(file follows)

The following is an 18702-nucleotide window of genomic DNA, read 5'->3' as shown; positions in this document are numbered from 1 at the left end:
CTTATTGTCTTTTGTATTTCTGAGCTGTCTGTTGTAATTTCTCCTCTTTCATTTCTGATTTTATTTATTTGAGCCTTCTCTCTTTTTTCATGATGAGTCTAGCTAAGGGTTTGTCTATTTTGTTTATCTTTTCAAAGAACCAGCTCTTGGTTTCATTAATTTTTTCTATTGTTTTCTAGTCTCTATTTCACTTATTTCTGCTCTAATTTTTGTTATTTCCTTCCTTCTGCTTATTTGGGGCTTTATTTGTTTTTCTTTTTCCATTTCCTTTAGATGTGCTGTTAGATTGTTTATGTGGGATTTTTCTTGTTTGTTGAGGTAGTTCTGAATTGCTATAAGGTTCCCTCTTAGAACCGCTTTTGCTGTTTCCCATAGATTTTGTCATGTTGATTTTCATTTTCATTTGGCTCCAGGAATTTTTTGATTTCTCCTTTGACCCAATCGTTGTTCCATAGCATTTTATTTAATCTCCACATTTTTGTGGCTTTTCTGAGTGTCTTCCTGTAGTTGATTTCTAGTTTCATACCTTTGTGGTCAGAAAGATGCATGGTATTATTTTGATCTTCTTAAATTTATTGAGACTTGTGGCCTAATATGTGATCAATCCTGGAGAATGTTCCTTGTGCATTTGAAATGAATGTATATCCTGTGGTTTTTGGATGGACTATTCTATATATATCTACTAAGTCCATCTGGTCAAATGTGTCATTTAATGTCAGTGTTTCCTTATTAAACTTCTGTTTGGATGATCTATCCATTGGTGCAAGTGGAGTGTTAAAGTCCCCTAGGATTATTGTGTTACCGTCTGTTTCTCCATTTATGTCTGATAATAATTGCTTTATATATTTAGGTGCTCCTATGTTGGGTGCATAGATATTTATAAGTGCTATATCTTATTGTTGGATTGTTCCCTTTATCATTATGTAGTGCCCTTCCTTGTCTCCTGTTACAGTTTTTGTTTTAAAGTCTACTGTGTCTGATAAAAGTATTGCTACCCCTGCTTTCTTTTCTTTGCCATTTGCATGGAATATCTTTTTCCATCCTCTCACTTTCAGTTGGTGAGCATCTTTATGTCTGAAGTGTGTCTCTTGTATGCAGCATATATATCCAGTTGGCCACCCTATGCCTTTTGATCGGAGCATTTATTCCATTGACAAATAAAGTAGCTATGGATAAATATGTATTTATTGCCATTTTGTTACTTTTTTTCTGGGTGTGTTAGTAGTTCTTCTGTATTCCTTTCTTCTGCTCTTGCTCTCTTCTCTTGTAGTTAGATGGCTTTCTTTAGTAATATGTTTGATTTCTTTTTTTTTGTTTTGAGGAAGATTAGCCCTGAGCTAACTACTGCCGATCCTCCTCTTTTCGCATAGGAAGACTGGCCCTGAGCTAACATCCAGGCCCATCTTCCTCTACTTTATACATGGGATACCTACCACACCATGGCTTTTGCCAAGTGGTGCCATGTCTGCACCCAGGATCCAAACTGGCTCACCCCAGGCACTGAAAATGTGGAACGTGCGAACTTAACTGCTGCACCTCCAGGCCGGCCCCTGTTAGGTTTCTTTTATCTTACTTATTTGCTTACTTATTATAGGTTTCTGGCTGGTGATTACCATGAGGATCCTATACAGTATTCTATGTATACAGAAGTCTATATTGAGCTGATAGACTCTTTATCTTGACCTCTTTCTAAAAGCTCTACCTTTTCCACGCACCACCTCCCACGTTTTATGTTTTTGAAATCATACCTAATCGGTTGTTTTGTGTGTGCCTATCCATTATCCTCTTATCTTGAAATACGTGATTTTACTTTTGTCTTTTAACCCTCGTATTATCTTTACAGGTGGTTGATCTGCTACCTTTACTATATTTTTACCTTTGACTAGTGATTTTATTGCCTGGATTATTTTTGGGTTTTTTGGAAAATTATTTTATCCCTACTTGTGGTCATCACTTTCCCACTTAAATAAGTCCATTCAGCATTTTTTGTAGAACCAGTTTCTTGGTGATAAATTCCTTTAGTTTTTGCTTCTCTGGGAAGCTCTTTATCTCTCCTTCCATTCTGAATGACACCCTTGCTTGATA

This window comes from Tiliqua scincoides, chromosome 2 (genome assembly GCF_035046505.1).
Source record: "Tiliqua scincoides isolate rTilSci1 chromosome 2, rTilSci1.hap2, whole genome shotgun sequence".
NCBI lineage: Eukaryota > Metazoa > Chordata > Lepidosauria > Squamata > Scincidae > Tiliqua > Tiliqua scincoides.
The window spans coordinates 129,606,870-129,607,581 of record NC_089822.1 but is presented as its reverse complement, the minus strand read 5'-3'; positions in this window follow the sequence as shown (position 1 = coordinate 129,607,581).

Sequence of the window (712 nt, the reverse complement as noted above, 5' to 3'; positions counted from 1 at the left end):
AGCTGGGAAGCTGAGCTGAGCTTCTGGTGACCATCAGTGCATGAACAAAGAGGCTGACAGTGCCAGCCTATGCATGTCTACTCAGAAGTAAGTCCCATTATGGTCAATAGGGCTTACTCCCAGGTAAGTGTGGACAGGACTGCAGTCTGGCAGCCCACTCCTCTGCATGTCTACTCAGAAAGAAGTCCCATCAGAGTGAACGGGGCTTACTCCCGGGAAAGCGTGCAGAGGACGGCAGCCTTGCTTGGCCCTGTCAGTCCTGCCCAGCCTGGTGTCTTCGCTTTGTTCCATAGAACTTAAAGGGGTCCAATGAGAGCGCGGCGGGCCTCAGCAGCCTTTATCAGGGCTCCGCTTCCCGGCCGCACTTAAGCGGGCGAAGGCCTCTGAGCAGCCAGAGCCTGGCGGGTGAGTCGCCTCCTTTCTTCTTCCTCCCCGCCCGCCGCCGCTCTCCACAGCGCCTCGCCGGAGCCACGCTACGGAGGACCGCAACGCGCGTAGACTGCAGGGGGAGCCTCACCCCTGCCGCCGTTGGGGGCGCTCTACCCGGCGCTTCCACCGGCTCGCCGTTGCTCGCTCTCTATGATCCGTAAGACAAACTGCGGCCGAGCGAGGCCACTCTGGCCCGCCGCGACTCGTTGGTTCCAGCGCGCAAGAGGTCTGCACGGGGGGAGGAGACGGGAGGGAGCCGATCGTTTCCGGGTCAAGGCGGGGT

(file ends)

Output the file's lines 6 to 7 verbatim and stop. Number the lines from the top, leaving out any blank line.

The window spans coordinates 129,606,870-129,607,581 of record NC_089822.1 but is presented as its reverse complement, the minus strand read 5'-3'; positions in this window follow the sequence as shown (position 1 = coordinate 129,607,581).

Sequence of the window (712 nt, the reverse complement as noted above, 5' to 3'; positions counted from 1 at the left end):